Bandai Namco’s Scarlet Nexus is set to launch across consoles and PC on June 25 and I recently went hands-on with the game for a few hours. It’s surprisingly fun, presenting a selection of inventive new ideas that go beyond what we’ve seen in the likes of Code Vein and God Eater. I also had a chance to catch up with game producer Keita Iizuka and game director Kenji Anabuki about the creation of the project, and how it aims to introduce a fascinating new world that players will be eager to explore.
Read on for our full interview where we talk about Scarlet Nexus, Xbox in Japan, and exactly what went into creating this ambitious brain-funk experience.
For a new Japanese IP, Scarlet Nexus has received a lot of support from Microsoft and Xbox. Do you see the attitude towards Xbox changing in Japan and the fact that it now hosts a number of huge properties from the country?
KI: “Xbox is providing various services, including Xbox Game Pass, that support various ways of playing for gamers, and I believe that Xbox players in Japan really enjoy these services and the conveniences brought by them. With this, I also believe that fans who own an Xbox here will be able to expand their play styles to include PC as well, so I hope that the Xbox brand will become more known in Japan.”
Some of the development team’s lead staff have worked on the Tales series, do you see some aspects of that franchise bleeding into the gameplay and storytelling of Scarlet Nexus?
KA: “Yes, we have used knowledge and know-hows that we used when developing for Tales Of. Battle systems and story-driven game designs are some of the examples. For the “Brain Crush” mechanic, we took references from TOV’s “Fatal Strike” and for the bond episodes with party characters we took some inspiration from TOX2’s character episodes.”
Scarlet Nexus has been described by Bandai Namco as a “brain punk” game and I was wondering if you could expand upon exactly what this means?
KI: “The world of Scarlet Nexus is indeed built around the keyword “brain”.
The story is set in a future world where various devices can be operated and interacted with thanks to the brain through direct connection, and information is directly reflected in the individuals’ brain. In addition, the existence of the “Others”, hungry for developed human brains, and the “powers” that maximize the power of the brain and enable the user to cause supernatural events to happen, are also elements centered around this notion of “brain” in Scarlet Nexus.”
The visual style of Scarlet Nexus is certainly unique, filled with sharp, vibrant colours and plenty of unique enemy designs, what was the inspiration behind this sort of direction?
KA: “For the expression of the world setting, we are influenced by the Japanese animation and games from the 90s. In the design of buildings and vehicles, the Japanese taste of the 90’s is incorporated and mixed with modern design. On top of that, we have introduced a sense of “otherness” or “foreignness” in many areas to decorate the world. The abnormally tall towers, complex and unstable buildings, and the red neon lights in various locations are intended to express it.”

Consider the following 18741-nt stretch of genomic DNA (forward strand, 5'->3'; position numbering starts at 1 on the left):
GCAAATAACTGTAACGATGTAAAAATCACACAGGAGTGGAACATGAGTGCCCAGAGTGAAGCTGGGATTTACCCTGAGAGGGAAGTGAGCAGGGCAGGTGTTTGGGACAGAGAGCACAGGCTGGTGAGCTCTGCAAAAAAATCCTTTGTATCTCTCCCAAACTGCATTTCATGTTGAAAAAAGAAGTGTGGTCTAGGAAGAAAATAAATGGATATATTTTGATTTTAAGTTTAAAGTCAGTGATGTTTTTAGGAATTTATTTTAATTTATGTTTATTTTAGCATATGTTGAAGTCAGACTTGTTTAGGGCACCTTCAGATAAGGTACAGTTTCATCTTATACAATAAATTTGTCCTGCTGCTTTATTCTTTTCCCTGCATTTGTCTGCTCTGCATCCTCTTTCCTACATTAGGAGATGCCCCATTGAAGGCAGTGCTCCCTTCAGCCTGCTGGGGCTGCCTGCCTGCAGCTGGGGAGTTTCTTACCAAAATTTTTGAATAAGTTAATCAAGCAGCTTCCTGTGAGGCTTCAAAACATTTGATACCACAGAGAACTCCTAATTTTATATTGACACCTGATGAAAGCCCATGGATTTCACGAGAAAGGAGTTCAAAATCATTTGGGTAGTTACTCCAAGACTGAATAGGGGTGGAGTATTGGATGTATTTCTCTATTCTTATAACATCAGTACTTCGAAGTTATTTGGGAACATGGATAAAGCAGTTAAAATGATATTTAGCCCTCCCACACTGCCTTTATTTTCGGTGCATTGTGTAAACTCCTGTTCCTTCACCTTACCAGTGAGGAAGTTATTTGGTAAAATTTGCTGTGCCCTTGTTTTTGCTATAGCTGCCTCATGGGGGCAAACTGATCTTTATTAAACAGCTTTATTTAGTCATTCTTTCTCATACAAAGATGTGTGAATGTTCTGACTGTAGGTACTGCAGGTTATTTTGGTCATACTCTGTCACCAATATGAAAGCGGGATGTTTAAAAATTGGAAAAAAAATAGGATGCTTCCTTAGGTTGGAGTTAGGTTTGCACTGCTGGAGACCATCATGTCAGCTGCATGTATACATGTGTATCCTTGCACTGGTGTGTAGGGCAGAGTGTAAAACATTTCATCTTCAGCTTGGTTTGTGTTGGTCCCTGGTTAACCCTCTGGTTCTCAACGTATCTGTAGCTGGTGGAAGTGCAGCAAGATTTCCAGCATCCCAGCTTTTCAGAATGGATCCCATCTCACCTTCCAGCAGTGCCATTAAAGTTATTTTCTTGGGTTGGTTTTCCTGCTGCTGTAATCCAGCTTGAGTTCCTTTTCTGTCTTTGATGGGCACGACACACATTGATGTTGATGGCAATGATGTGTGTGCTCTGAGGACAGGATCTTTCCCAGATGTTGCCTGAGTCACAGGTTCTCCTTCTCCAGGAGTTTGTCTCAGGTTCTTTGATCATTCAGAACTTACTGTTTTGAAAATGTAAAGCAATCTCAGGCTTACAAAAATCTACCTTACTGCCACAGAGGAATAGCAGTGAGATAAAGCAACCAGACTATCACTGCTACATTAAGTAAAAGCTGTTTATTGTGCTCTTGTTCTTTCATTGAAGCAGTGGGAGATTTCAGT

A television series by Sunrise has also been announced, will this tie into the game’s events or simply tell its own narrative with new characters? Anime such as this are often a more digestible retelling of the original narrative.
KI: “The game and anime follow the same timeline, with the story centering on both Yuito and Kasane. The original story is based on a fascinating scenario by Takumi Miyajima, and the story is then presented in a way that best utilizes the appeal of both the game and the anime. In the game, the action and scenario unfold seamlessly as an action RPG experience, while in the anime, you can enjoy conversations and character details that are not depicted in the game.”
The world of Scarlet Nexus seems to follow human characters who have learned to co-exist with strange machine lifeforms, will this conflict be explored further in the wider narrative?
KA: The Others don’t have their own free will and are predators of human brains. Although Scarlet Nexus doesn’t mainly revolve around a war-like story against the Others, the story depicts the battles between these Others that fall from the sky and the army that fights against them. Also, in the midst of these battle, the hidden secrets and truth of this world will be revealed.
With the closure of Japan Studio by Sony, some western fans are worried that original experiences from Japanese developers may become less commonplace in the years to come – I was wondering what the Scarlet Nexus team thinks about this train of thought.
KA: For myself I would like to keep the character expressions and story-driven game experiences and important things that we are good at. Also, as trends in the game industry changes quickly and continuously, we need to use our own creativity to the max, be aware and create games that gamers are looking for nowadays.
Scarlet Nexus is said to take inspiration from both Japanese and Western science-fiction, how was it combining such different ideas into a new IP such as this?
KA: We were not too conscious of incorporating both Japanese and Western science fiction elements. However, we aimed at creating a near-futuristic world while maintaining the atmosphere of Japan in the 1990s. So in that sense we are aware of the fusion of different eras and cultures. In addition to this, we also put effort into the game to make it more memorable, such as placing a lot of red threads in appropriate locations.
Scarlet Nexus is launching for PS4, PS5, Xbox One, Xbox Series S/X, and PC on June 25.
Source: Read Full Article